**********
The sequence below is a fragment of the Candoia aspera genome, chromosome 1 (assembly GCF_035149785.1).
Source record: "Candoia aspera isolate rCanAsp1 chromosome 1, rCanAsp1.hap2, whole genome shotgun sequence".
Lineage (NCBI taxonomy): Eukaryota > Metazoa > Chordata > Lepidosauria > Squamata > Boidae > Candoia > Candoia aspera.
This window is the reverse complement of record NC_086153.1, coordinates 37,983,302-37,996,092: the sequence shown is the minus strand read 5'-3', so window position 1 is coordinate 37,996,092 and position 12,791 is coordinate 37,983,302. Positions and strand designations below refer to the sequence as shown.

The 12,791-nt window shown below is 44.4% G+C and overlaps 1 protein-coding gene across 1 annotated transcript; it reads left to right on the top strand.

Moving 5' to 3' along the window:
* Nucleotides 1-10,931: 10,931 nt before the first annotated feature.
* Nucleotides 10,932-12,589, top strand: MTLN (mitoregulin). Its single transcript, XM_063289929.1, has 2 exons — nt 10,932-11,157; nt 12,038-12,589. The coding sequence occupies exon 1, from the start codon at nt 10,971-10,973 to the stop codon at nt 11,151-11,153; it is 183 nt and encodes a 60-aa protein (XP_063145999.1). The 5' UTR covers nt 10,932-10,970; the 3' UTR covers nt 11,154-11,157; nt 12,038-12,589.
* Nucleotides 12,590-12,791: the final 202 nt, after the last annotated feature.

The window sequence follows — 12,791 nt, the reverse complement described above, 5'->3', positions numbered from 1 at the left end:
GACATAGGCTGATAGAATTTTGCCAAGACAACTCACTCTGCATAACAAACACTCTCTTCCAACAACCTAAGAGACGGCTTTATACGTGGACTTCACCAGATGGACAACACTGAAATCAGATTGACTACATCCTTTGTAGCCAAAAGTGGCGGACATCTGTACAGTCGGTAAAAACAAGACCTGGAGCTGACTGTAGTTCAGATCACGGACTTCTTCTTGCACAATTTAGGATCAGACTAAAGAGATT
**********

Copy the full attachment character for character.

The sequence below is a fragment of the Candoia aspera genome, chromosome 1 (assembly GCF_035149785.1).
Source record: "Candoia aspera isolate rCanAsp1 chromosome 1, rCanAsp1.hap2, whole genome shotgun sequence".
Lineage (NCBI taxonomy): Eukaryota > Metazoa > Chordata > Lepidosauria > Squamata > Boidae > Candoia > Candoia aspera.
This window is the reverse complement of record NC_086153.1, coordinates 37,983,302-37,996,092: the sequence shown is the minus strand read 5'-3', so window position 1 is coordinate 37,996,092 and position 12,791 is coordinate 37,983,302. Positions and strand designations below refer to the sequence as shown.

The 12,791-nt window shown below is 44.4% G+C and overlaps 1 protein-coding gene across 1 annotated transcript; it reads left to right on the top strand.

Moving 5' to 3' along the window:
* Nucleotides 1-10,931: 10,931 nt before the first annotated feature.
* Nucleotides 10,932-12,589, top strand: MTLN (mitoregulin). Its single transcript, XM_063289929.1, has 2 exons — nt 10,932-11,157; nt 12,038-12,589. The coding sequence occupies exon 1, from the start codon at nt 10,971-10,973 to the stop codon at nt 11,151-11,153; it is 183 nt and encodes a 60-aa protein (XP_063145999.1). The 5' UTR covers nt 10,932-10,970; the 3' UTR covers nt 11,154-11,157; nt 12,038-12,589.
* Nucleotides 12,590-12,791: the final 202 nt, after the last annotated feature.

The window sequence follows — 12,791 nt, the reverse complement described above, 5'->3', positions numbered from 1 at the left end:
GACATAGGCTGATAGAATTTTGCCAAGACAACTCACTCTGCATAACAAACACTCTCTTCCAACAACCTAAGAGACGGCTTTATACGTGGACTTCACCAGATGGACAACACTGAAATCAGATTGACTACATCCTTTGTAGCCAAAAGTGGCGGACATCTGTACAGTCGGTAAAAACAAGACCTGGAGCTGACTGTAGTTCAGATCACGGACTTCTTCTTGCACAATTTAGGATCAGACTAAAGAGATT